Contractors need to know their tax boundaries
Contracting is particularly popular in certain sectors such as ICT and other professional services. While there are many benefits to both service providers and their clients, there are a number of revenue-related issues that need to be carefully considered.
As a contractor you are a more mobile worker, which will allow you to move from one project to another. This can be a welcome proposition for someone who doesn't like to be in the same surroundings for too long. As a contractor, you also ultimately become your own boss to some degree, and you command a certain rate of pay which is higher than those in long-term employment.
While it is often true that hourly rates for contractors are higher, there are reasons for this. Job security is one of them. Contractors are, by their nature, often engaged on a short-term basis – their higher wages may be needed to cover 'down time' between jobs. On the flipside, this might be a plus for someone considering this option – they have the freedom to work for extended periods of time but then also to take some time out.
Before making a move there are a variety of considerations to take into account.
Contracting brings with it various financial and regulatory responsibilities that PAYE employees don't have to think about.
One of the primary responsibilities is that you are now accountable for paying your own taxes, unlike PAYE workers where tax is deducted at source.
This means you are obliged to track your earnings and where you are in receipt of a gross wage (if you have incorporated and are billing via your own company), adequate provisions for tax have to be made. Being paid gross as opposed to net is a key difference compared to PAYE employment, and one that can be difficult to adjust to.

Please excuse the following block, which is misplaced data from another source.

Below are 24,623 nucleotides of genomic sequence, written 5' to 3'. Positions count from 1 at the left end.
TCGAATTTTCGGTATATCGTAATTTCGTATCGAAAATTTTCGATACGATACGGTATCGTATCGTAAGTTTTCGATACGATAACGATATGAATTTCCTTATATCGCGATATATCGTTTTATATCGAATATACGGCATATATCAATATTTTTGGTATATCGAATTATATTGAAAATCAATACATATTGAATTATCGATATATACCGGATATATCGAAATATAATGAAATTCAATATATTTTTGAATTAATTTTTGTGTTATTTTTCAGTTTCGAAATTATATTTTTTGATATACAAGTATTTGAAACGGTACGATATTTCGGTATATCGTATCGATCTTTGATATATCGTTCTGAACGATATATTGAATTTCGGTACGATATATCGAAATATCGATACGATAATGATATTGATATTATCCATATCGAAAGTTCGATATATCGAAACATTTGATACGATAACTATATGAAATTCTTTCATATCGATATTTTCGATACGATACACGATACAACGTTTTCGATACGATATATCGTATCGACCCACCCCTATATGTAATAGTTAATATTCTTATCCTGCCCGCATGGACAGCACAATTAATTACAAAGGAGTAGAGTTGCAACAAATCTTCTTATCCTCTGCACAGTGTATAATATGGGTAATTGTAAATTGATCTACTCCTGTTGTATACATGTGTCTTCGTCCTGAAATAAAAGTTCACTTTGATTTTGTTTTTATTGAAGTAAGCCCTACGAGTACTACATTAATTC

Another point to note is that as a contractor you may incur higher expenses than other workers but a lot of this can be offset against a potential tax liability. However, it is vital to ensure that any deductions being taken from taxable income qualify as a legitimate business expense.
This has become a very thorny issue following Revenue's 2013 Contractors Project. Given the punitive penalties promised by Revenue in cases where expenses were being claimed incorrectly (Revenue has indicated it will treat such cases as a "deliberate behaviour" which attracts a greater penalty), it is vital that all contractors and potential contractors are up to date on the latest positions taken by Revenue to ensure compliance and if in any doubt about the legitimacy of a deduction, expert advice should be sought.
Travel is also considered a big expense for contractors. However, it's something that the Revenue are investigating more rigorously.
Revenue has insisted that regardless of the existence or otherwise of a dedicated office space, a contractor's home cannot be treated as a "normal place of work". It follows that the cost of travel to and from home may not be reimbursed free of tax. So an individual who works from home for four days a week and then travels to a client site once weekly will not be in a position to deduct any expenses incurred in respect of travel.
Needless to say this has provoked a reaction, and certainly seems at odds with established practice. Contractors may wish to consult a professional to establish if either a qualifying disclosure is required or if a defensible position may be taken in the event of a Revenue challenge. The main exception to the above rule is where an individual travels directly to an alternate place of work, either having initially travelled to their "normal place of work" or directly from home. A claim for travel expenses can be made in these circumstances.
Many companies employ family members either as employees or directors. It is important to note that while this may be common practice, the employment must be genuine. Revenue has judged that, in some of the cases, employment of family members "were not bona-fide".
In order for such employment to be adjudged genuine, the family member must be performing services or duties in the business and rates of pay must be similar to the rates paid to other employees doing the same type of work.
As always, we would strongly advise any individual who is unsure on whether they may have contravened any of the above guidelines to immediately seek professional advice.
Revenue have bared their teeth on this issue in 2013 so non-compliance in 2014 will be very difficult to justify.
Barry Flanagan is a chartered tax consultant with Contractors.ie